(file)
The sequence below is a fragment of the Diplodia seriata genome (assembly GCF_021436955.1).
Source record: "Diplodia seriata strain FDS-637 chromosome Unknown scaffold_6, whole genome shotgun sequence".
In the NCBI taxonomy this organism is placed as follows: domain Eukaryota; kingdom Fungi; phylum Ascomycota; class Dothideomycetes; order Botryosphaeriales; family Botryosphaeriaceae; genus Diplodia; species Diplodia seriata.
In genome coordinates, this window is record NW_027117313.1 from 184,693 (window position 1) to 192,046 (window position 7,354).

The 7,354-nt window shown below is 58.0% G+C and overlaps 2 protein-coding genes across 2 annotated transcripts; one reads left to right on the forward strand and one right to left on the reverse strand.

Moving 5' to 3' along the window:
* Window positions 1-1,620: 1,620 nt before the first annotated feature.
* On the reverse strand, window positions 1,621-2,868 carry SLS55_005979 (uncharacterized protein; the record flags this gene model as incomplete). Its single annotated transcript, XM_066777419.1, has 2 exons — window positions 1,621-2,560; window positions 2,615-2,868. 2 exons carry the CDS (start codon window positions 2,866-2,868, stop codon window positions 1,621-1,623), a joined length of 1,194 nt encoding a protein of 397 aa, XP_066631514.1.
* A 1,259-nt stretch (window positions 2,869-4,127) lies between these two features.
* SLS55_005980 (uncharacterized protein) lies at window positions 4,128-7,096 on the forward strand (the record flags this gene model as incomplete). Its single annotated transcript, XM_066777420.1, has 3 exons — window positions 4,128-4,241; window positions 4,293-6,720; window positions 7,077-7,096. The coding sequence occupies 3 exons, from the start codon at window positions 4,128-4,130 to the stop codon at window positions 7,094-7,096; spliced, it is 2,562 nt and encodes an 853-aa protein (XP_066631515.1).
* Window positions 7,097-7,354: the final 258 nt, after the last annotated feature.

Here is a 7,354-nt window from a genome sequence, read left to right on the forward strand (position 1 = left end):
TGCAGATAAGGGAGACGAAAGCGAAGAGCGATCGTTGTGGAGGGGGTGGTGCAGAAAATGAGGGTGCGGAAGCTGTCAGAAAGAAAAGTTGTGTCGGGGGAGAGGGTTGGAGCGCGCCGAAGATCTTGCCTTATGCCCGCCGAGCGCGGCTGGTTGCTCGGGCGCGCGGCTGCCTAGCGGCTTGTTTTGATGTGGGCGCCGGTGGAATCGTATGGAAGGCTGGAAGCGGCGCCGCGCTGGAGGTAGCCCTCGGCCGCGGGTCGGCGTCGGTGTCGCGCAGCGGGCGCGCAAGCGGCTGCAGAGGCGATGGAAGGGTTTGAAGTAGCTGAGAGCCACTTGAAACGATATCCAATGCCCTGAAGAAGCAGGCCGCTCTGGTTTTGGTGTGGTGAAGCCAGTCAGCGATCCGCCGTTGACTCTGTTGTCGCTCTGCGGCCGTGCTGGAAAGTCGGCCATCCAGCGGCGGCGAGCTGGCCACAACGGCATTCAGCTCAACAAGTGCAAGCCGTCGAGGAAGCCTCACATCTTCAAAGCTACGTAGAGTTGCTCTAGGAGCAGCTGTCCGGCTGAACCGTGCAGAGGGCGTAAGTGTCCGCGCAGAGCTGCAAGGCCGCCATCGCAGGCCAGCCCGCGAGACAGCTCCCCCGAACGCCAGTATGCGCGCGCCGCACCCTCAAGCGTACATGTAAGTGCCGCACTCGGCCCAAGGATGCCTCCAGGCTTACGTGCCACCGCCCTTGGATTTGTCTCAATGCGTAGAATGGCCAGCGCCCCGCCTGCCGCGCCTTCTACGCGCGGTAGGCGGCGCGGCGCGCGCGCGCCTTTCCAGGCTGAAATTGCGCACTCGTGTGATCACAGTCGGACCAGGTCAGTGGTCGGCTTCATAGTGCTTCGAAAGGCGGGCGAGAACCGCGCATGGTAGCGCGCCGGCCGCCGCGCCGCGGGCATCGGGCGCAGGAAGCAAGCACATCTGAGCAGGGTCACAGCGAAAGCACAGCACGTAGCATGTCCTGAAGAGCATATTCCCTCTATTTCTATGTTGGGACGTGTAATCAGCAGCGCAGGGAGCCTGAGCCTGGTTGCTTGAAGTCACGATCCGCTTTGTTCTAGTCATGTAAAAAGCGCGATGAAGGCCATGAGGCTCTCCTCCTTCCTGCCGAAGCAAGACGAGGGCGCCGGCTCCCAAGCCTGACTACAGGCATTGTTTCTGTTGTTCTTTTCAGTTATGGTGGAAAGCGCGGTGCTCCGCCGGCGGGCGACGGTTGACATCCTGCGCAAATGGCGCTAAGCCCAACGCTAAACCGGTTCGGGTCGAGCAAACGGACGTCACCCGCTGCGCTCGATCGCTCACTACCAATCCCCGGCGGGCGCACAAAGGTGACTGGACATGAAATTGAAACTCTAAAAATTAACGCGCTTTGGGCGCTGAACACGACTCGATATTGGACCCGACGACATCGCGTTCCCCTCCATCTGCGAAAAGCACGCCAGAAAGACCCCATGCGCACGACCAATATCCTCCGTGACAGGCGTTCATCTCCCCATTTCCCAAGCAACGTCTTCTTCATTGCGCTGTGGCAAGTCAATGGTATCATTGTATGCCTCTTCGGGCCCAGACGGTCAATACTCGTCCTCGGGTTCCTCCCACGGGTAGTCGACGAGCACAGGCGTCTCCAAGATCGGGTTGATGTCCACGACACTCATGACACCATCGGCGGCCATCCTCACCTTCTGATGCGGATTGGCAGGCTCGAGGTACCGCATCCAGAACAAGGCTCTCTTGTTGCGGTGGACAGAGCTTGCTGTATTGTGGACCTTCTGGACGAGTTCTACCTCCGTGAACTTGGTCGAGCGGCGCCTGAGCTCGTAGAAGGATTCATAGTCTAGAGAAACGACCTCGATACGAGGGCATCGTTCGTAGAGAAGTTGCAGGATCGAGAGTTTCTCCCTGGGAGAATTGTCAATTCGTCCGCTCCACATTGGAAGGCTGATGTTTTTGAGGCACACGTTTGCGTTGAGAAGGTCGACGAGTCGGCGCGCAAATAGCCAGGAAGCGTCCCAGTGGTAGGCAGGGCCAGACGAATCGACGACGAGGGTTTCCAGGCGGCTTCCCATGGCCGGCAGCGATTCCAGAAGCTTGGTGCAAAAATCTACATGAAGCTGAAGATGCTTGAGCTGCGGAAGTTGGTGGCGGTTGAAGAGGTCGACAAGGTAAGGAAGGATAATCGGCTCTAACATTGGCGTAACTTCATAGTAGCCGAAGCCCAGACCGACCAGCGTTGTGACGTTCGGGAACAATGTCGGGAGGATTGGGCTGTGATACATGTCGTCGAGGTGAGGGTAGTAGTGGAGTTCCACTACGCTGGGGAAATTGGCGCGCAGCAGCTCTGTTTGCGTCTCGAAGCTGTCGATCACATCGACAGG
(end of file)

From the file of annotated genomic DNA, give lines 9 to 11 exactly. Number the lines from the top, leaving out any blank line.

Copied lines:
* A 1,259-nt stretch (window positions 2,869-4,127) lies between these two features.
* SLS55_005980 (uncharacterized protein) lies at window positions 4,128-7,096 on the forward strand (the record flags this gene model as incomplete). Its single annotated transcript, XM_066777420.1, has 3 exons — window positions 4,128-4,241; window positions 4,293-6,720; window positions 7,077-7,096. The coding sequence occupies 3 exons, from the start codon at window positions 4,128-4,130 to the stop codon at window positions 7,094-7,096; spliced, it is 2,562 nt and encodes an 853-aa protein (XP_066631515.1).
* Window positions 7,097-7,354: the final 258 nt, after the last annotated feature.